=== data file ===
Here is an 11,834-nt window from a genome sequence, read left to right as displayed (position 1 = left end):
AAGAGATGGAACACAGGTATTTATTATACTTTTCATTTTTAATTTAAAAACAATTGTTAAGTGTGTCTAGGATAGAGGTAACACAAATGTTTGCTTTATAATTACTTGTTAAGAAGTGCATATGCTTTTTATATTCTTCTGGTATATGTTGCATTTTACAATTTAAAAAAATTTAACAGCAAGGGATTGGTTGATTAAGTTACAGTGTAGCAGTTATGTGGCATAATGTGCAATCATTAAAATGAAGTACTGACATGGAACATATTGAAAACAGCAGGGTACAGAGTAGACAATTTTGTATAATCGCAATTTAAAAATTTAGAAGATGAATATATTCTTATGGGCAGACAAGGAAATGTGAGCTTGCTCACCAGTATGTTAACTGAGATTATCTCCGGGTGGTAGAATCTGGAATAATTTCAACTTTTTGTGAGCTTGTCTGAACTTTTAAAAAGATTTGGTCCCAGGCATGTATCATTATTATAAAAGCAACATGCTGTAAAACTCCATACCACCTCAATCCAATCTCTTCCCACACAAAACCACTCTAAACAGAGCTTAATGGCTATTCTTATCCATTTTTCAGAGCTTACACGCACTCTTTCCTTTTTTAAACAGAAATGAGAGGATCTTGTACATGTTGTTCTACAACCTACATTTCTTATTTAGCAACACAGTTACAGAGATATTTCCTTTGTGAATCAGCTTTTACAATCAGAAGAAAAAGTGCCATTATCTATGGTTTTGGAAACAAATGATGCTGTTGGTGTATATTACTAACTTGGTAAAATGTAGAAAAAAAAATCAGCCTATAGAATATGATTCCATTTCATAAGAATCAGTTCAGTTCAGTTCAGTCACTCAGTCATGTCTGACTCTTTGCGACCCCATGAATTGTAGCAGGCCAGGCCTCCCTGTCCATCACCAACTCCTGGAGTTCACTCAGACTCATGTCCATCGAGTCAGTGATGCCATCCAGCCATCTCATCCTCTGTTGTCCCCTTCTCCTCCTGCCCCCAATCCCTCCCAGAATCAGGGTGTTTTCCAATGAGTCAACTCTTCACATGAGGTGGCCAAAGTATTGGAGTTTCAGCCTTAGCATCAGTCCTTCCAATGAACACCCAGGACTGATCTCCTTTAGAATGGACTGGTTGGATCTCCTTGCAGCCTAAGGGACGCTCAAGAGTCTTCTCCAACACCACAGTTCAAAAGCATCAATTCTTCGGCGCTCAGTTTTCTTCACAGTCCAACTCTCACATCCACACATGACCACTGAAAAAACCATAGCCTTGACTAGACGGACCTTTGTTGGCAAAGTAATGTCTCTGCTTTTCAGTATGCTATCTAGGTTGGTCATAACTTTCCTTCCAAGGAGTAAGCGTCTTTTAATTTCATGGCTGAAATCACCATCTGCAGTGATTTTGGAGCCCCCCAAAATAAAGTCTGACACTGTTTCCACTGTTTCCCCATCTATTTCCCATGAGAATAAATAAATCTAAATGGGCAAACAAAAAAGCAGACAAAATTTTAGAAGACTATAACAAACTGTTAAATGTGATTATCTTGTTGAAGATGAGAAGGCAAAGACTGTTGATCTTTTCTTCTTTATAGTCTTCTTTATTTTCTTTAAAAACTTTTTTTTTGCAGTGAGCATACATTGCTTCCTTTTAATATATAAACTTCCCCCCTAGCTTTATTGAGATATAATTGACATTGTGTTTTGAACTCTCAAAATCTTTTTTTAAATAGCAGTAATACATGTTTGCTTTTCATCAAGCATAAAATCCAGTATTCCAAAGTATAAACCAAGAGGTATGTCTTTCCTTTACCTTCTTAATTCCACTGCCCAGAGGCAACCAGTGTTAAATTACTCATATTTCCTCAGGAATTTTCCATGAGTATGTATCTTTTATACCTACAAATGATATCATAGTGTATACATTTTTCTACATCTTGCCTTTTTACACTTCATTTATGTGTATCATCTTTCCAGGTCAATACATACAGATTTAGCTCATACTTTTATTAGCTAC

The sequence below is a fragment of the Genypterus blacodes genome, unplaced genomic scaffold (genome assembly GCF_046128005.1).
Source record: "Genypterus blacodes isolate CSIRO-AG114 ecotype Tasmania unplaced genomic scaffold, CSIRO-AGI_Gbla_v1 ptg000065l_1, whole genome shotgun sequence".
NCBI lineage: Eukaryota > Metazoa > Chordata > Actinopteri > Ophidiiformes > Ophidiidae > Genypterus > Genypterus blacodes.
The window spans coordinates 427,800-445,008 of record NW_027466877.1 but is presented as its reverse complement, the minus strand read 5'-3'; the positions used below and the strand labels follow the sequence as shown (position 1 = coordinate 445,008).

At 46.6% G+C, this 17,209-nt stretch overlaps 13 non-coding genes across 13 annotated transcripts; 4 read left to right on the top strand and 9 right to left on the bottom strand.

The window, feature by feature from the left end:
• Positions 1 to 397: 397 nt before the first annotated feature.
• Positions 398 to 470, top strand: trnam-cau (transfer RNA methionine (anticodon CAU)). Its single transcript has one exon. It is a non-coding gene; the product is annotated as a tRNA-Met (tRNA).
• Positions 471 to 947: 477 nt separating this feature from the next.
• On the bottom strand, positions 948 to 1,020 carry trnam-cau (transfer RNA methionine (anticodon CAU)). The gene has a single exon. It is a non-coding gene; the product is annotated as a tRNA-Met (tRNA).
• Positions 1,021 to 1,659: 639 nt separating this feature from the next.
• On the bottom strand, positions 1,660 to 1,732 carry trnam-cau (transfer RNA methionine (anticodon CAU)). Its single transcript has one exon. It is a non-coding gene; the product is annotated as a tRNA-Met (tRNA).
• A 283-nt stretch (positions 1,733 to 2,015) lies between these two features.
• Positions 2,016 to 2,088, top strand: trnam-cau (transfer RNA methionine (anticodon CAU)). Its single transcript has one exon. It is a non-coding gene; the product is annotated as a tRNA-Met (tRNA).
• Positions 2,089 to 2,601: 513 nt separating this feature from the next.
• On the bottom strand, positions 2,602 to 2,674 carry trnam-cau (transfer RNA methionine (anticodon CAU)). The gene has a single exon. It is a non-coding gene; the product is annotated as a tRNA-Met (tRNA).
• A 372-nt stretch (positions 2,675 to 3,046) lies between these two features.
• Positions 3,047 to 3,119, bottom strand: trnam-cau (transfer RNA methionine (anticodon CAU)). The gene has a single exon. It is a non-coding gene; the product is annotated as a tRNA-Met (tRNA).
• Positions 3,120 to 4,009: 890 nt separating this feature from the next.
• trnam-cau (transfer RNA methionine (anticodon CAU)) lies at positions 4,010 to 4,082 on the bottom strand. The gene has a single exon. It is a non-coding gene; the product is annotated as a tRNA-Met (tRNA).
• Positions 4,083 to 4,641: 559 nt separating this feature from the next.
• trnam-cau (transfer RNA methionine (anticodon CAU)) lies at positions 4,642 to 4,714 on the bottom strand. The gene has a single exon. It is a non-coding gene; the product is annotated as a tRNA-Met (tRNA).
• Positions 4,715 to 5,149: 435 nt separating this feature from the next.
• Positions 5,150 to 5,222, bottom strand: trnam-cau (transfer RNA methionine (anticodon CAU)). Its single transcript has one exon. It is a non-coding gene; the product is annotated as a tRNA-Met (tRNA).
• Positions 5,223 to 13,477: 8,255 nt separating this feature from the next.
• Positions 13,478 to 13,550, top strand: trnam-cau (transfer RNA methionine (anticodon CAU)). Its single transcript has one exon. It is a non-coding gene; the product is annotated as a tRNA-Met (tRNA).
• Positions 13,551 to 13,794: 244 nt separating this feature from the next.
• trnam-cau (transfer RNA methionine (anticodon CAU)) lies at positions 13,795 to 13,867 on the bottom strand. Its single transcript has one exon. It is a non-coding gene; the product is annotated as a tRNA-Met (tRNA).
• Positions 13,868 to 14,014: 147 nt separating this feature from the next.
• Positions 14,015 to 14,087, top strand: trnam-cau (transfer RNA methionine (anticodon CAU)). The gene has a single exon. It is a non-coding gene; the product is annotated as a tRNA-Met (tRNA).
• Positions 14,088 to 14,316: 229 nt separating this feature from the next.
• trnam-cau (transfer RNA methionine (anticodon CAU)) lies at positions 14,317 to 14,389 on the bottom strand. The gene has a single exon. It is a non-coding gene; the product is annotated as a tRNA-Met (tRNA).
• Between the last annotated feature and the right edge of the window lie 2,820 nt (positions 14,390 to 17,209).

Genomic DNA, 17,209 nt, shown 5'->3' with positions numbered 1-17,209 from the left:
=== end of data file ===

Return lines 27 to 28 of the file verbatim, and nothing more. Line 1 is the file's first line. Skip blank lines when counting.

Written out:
• Positions 5,223 to 13,477: 8,255 nt separating this feature from the next.
• Positions 13,478 to 13,550, top strand: trnam-cau (transfer RNA methionine (anticodon CAU)). Its single transcript has one exon. It is a non-coding gene; the product is annotated as a tRNA-Met (tRNA).